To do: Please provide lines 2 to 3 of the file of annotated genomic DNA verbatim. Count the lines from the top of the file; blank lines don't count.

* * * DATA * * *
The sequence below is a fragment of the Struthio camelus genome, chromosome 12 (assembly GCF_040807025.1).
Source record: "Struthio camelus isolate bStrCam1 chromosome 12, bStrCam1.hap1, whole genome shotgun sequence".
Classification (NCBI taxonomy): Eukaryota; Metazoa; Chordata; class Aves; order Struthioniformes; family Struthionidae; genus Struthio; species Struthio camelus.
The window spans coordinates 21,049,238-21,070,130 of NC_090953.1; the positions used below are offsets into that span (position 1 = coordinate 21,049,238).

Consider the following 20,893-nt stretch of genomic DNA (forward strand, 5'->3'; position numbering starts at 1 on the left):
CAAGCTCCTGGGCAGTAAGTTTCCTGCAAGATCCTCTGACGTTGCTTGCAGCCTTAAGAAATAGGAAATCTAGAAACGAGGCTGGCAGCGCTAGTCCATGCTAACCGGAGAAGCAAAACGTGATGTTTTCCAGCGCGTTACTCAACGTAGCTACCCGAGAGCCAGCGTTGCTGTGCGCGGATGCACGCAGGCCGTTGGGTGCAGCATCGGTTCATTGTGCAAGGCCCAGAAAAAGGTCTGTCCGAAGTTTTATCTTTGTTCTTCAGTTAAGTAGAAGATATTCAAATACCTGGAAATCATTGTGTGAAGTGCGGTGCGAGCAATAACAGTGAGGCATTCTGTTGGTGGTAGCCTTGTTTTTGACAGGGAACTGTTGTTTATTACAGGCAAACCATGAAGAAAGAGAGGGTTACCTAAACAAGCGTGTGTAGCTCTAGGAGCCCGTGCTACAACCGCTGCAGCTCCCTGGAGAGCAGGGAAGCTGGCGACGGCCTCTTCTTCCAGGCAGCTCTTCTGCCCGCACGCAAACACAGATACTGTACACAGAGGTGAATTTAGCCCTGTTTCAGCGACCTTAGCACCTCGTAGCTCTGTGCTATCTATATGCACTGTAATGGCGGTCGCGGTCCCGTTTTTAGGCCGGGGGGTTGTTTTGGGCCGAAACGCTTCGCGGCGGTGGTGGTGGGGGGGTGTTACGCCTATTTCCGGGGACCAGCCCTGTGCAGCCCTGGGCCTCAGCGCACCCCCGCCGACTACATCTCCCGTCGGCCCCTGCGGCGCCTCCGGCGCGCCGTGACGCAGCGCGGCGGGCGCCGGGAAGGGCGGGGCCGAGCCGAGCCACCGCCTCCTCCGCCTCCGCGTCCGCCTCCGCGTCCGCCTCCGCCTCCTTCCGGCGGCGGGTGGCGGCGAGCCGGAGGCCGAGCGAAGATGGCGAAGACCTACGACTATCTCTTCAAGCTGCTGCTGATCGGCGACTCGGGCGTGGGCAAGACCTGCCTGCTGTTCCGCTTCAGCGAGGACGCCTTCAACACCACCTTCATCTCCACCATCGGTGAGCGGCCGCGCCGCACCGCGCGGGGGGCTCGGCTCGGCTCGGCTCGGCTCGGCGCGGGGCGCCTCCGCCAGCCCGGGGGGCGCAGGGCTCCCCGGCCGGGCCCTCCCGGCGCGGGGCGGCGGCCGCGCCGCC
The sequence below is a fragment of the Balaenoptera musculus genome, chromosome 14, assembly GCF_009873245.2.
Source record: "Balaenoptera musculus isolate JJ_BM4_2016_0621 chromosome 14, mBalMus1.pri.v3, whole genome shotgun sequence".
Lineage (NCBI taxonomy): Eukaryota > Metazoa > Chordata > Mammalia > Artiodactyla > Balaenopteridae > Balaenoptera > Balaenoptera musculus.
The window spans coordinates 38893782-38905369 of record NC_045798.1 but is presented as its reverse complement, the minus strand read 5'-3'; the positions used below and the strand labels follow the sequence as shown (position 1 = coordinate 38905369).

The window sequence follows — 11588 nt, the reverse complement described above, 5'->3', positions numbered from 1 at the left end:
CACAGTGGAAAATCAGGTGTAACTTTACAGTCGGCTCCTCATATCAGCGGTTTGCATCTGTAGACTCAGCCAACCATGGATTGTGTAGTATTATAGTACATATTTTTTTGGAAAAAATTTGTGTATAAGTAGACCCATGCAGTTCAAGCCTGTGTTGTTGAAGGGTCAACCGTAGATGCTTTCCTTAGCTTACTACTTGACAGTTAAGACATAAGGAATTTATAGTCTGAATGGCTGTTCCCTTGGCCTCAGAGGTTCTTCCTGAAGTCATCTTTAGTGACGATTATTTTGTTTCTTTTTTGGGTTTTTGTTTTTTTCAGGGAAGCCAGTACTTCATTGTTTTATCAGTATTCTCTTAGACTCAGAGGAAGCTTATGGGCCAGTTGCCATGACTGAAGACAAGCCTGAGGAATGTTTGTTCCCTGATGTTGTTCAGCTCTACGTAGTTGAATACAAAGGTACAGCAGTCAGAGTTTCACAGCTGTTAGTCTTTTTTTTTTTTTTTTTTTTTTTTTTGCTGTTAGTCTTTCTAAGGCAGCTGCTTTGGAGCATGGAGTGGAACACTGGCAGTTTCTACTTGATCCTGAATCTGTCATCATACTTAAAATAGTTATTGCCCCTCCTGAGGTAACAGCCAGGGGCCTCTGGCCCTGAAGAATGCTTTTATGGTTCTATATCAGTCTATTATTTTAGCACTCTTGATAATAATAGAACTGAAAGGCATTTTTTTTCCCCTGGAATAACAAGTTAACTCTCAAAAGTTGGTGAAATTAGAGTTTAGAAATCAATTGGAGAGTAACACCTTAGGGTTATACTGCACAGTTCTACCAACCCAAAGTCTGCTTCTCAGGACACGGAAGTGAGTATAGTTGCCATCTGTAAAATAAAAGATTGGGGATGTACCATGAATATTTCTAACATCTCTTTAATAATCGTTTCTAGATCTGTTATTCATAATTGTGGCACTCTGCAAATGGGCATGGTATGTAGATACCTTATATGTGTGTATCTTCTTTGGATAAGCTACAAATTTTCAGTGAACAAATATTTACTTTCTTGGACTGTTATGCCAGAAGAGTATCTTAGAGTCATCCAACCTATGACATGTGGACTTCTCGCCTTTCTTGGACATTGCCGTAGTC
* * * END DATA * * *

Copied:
Source record: "Struthio camelus isolate bStrCam1 chromosome 12, bStrCam1.hap1, whole genome shotgun sequence".
Classification (NCBI taxonomy): Eukaryota; Metazoa; Chordata; class Aves; order Struthioniformes; family Struthionidae; genus Struthio; species Struthio camelus.